There are four general methods for limiting particulate emissions from waste combustors
Limiting the ash content of the waste feed via source control or selection.
Designing and operating the primary combustion chamber to minimize fly-ash carryover.
Designing and operating the combustion chamber(s) in accordance with good combustion practice to minimize soot formation.
Using well-designed and well-operated fine-particle APCDs.
Source control of ash-producing waste constituents is an obvious method to reduce particulate emission, but it is impractical for most waste combustors. However, some incinerators and boilers burning liquid hazardous waste are able to meet particulate matter emission limits by stringent source selection alone.
The first three methods listed above are effective in reducing particle loadings in the combustion gas but are generally not sufficient by themselves to meet current and proposed maximum-available-control-technology (MACT) emission standards for particulate matter. Add-on particulate control is expected to be needed to meet the proposed MACT standards for waste incinerators.
Fine-particle control devices are in three general categories: filtration collectors, including primary fabric filters (baghouses); electrostatic collectors, including dry and wet electrostatic precipitators (ESPs) and ionizing wet scrubbers; and wet inertial-impaction collectors, including venturi scrubbers and advanced designs that use flux-force condensation-enhancement techniques.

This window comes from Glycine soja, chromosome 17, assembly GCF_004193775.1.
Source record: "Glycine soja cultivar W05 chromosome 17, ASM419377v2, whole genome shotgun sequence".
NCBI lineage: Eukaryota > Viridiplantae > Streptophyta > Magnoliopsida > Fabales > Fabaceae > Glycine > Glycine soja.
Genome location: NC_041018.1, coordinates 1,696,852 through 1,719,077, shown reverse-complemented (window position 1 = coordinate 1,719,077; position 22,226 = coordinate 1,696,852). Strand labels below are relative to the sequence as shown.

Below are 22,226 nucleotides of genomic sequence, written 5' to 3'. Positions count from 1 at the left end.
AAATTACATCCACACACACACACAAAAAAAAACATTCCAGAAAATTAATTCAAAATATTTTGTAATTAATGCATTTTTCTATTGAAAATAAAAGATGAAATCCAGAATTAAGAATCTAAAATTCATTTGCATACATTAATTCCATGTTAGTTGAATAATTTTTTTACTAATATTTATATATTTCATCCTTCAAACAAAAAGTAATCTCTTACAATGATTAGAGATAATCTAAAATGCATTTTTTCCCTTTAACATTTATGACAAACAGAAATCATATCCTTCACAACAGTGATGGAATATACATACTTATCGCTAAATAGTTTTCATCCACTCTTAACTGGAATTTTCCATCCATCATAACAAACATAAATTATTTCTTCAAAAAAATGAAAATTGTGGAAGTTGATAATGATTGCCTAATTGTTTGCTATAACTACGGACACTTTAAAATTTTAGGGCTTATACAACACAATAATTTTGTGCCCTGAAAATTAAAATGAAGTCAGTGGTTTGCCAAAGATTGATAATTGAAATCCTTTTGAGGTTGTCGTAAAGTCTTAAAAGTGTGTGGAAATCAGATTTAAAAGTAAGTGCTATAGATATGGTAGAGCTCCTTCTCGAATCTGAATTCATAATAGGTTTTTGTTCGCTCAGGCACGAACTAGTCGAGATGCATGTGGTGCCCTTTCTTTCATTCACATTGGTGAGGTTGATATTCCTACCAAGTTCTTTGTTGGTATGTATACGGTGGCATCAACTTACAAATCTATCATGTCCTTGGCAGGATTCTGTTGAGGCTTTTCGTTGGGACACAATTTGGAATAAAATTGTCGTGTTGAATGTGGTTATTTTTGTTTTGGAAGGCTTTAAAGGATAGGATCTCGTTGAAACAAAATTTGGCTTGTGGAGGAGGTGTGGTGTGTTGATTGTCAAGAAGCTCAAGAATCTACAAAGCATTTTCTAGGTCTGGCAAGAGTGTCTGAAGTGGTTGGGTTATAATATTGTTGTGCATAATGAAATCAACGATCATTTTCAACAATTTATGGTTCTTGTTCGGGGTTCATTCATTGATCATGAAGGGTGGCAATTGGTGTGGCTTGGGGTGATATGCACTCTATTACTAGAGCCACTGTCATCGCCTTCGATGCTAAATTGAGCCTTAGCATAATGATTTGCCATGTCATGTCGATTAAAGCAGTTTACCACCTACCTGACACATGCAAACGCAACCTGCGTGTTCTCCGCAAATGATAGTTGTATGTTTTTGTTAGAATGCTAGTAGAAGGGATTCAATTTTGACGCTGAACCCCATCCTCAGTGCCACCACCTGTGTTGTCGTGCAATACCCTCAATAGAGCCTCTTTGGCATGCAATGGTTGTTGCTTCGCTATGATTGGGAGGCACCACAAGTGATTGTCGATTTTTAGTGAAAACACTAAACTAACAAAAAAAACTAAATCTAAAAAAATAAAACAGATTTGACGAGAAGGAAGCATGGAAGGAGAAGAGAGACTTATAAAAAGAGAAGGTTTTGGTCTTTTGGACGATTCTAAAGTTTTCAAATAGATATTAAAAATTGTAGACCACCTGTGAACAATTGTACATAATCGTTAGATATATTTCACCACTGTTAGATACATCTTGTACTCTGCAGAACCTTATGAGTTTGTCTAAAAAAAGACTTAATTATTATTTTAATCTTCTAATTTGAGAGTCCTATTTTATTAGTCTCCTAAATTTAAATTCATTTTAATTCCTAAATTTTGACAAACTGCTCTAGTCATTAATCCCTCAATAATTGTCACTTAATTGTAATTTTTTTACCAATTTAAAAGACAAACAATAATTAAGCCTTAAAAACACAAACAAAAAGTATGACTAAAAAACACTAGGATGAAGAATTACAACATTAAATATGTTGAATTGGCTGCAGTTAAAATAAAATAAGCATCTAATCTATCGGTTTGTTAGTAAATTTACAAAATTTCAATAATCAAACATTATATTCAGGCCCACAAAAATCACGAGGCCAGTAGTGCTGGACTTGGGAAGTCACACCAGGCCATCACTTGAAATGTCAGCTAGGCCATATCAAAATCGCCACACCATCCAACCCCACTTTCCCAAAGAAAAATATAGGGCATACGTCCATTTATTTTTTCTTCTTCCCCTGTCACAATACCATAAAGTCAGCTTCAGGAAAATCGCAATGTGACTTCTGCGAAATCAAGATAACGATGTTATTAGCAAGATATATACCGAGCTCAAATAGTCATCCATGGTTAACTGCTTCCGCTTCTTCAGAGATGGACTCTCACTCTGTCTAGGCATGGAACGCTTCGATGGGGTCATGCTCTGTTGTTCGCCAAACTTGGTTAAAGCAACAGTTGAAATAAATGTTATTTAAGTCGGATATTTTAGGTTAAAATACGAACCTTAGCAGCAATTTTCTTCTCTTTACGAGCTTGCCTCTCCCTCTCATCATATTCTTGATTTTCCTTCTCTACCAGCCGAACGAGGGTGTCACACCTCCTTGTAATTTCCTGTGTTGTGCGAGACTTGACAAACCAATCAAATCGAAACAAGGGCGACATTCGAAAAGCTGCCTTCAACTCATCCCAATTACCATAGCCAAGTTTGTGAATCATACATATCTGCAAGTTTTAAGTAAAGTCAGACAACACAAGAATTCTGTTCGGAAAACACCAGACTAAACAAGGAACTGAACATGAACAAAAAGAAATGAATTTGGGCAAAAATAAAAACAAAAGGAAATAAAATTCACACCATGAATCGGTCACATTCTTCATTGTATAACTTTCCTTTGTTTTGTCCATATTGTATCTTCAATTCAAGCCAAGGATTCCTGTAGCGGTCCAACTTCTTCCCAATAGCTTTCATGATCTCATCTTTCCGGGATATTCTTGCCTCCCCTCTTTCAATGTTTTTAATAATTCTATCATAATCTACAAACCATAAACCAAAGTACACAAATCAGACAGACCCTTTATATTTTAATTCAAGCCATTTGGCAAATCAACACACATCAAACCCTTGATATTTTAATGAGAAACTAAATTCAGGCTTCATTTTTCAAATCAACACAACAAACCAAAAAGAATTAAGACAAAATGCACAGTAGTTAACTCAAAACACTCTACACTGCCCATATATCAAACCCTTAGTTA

Acid gases are flue-gas constituents that form acids when they combine with water vapor, condense, or dissolve in water. Acid gases include NOx, SOx, HCl, hydrogen bromide, hydrogen fluoride, and hydrogen iodide. HCl and SO2 are often present in uncontrolled flue-gas streams in concentrations ranging from several hundred to several thousand parts-per-million-by-volume. The concentrations of NOx, hydrogen fluoride, and sulfur trioxide are typically below several hundred parts-per-million-by-volume. Free halogens such as chlorine, bromine, and iodine can also be produced at low concentrations from combustion of wastes that contain compounds of those elements.
Emissions of SO2, HCl, and the other halogen acids can only be controlled through the use of add-on APCDs, which have been previously described in this chapter.
There are two sources of NOx from incineration (and other combustion) processes, commonly referred to as thermal NOx and fuel NOx. Thermal NOx is formed by the reaction of nitrogen and oxygen in the combustion air. Its forma-